Narrative

Style Guide for Intersectional Writing

Hanna Thomas and Anna Hirsch. (2016). A Progressive’s Style Guide. Sum of Us.

Language has politics. Writing in a style that is inclusive and ethical is a skill, and this excellent text offers guidelines and examples of language for writing for diverse, intersectional audiences. There are sections for different topics, such as age, disability, economy, health, Immigration, and Indigeneity, among many others, and each section begins with guiding principles.

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Sharing circles and Anishnaabe symbol-based reflection

Lavallée, L. F. (2009). Practical application of an Indigenous research framework and two qualitative Indigenous research methods: Sharing circles and Anishnaabe symbol-based reflection. International journal of qualitative methods, 8(1), 21-40.

Abstract: Increasingly research involving Indigenous people is being undertaken by Indigenous researchers, who bring forward worldviews that shape the approach of the research, the theoretical and conceptual frameworks, and the epistemology, methodology, and ethics. Many times such research bridges Western practices and Indigenous knowledges; however, bringing together these two worldviews can also present challenges. In this paper the author explores the challenges and lessons learned in the practical application of an Indigenous research framework and qualitative inquiry. Two qualitative Indigenous research methods, sharing circles and Anishnaabe symbol-based reflection, will be discussed.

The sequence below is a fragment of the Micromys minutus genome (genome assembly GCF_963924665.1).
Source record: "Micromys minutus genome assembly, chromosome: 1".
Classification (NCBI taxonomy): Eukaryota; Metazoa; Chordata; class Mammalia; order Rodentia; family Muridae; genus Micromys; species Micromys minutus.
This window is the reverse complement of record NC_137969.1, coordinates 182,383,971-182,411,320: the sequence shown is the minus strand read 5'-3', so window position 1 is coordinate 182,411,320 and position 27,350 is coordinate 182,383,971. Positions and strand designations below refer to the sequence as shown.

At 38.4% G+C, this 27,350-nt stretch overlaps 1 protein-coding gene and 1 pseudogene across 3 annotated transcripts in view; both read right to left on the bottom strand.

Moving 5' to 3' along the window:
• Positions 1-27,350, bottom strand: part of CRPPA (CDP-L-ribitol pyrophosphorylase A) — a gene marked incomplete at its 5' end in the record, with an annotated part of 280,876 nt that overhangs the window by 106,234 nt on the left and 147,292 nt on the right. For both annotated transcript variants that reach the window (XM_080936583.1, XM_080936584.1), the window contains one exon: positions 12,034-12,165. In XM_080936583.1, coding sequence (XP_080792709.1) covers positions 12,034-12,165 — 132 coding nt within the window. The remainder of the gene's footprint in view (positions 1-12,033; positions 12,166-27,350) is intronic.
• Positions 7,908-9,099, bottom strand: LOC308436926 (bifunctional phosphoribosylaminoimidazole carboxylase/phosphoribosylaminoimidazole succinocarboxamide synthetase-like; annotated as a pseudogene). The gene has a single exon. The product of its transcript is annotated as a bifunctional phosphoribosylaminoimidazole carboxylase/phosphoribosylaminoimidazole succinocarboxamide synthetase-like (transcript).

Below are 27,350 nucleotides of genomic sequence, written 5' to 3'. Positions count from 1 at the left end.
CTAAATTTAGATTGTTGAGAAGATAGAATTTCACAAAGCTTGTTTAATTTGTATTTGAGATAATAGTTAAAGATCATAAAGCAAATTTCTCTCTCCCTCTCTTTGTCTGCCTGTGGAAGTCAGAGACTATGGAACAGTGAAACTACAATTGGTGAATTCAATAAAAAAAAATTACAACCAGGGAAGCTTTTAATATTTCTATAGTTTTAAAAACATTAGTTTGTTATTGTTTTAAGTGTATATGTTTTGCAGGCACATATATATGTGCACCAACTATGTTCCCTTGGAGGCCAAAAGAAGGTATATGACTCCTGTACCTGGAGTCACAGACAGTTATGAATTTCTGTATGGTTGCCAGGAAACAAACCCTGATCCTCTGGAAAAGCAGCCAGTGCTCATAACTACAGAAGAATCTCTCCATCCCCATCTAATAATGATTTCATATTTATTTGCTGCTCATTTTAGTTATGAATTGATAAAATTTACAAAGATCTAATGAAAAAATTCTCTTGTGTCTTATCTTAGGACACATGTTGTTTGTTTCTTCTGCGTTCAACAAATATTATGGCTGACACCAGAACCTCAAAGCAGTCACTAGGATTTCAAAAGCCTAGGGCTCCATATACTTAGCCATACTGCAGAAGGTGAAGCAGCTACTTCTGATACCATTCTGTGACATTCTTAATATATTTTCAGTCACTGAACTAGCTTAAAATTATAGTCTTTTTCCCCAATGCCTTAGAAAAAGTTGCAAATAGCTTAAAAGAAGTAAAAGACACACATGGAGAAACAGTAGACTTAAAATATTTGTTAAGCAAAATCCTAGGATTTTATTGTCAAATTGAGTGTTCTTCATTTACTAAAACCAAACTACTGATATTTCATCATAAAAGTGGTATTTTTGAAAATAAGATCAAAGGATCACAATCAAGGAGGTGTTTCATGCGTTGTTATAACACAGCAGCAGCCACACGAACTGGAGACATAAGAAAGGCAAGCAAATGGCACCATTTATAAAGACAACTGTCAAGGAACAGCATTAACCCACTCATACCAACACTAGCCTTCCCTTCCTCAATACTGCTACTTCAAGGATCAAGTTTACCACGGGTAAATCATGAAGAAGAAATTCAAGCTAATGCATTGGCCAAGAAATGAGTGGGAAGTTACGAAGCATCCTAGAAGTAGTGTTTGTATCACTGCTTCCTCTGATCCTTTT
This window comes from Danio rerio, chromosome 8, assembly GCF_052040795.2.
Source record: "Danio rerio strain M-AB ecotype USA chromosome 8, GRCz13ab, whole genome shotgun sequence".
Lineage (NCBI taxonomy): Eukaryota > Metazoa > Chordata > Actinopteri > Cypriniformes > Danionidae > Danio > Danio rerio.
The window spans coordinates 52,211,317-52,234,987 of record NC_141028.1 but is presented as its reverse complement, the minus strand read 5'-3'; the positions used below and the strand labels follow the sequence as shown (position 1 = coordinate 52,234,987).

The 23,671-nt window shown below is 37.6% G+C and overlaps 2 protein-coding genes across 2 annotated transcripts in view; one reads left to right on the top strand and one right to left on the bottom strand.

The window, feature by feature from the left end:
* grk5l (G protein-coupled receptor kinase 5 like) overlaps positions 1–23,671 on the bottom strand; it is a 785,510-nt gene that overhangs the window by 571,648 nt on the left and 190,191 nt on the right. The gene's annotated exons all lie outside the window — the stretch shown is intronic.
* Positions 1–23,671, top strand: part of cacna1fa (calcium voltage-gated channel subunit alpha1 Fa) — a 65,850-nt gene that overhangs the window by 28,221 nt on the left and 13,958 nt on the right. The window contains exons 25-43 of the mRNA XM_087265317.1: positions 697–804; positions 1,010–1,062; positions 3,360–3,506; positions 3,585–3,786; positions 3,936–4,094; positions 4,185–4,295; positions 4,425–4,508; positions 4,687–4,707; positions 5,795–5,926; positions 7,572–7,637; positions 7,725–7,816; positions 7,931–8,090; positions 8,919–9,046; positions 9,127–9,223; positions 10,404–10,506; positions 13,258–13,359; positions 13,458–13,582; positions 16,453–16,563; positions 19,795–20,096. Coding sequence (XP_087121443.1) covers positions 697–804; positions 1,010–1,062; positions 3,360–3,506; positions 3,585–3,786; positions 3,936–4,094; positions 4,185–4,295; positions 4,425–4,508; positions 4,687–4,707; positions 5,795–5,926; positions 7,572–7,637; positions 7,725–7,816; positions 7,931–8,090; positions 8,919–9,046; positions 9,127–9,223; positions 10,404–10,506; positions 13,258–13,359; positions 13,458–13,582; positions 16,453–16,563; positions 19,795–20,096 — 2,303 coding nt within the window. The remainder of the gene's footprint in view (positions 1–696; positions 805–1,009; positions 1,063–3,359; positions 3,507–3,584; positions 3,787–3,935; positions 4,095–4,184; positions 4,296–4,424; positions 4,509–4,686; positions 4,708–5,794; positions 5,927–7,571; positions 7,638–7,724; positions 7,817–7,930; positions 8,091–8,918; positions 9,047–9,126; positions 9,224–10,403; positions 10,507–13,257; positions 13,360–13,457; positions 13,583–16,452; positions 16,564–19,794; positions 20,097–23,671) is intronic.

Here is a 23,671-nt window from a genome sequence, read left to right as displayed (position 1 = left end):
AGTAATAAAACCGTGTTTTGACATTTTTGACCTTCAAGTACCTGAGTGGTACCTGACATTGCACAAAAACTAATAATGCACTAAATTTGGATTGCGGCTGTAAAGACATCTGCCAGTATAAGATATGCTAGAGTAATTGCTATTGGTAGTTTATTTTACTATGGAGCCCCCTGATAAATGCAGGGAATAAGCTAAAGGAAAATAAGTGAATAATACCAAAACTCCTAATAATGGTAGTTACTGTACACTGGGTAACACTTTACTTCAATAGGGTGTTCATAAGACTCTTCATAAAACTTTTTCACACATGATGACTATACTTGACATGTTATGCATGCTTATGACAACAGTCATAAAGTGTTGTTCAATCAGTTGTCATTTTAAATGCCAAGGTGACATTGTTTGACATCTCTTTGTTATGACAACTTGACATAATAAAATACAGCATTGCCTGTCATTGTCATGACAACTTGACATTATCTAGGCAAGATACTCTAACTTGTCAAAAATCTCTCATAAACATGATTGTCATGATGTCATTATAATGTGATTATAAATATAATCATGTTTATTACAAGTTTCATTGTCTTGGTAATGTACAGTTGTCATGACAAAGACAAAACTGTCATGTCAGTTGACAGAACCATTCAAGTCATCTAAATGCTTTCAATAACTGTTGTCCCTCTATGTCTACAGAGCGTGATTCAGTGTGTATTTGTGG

Conversation method in Indigenous research

Kovach, M. (2010). Conversation method in Indigenous research. First Peoples Child & Family Review, 5(1), 40-48.

Abstract:  In reflecting upon two qualitative research projects incorporating an Indigenous methodology, this article focuses on the use of the conversational method as a means for gathering knowledge through story. The article first provides a theoretical discussion which illustrates that for the conversational method to be identified as an Indigenous research method it must flow from an Indigenous paradigm. The article then moves to an exploration of the conversational method in action and offers reflections on the significance of researcher-in-relation and the inter- relationship between this method, ethics and care.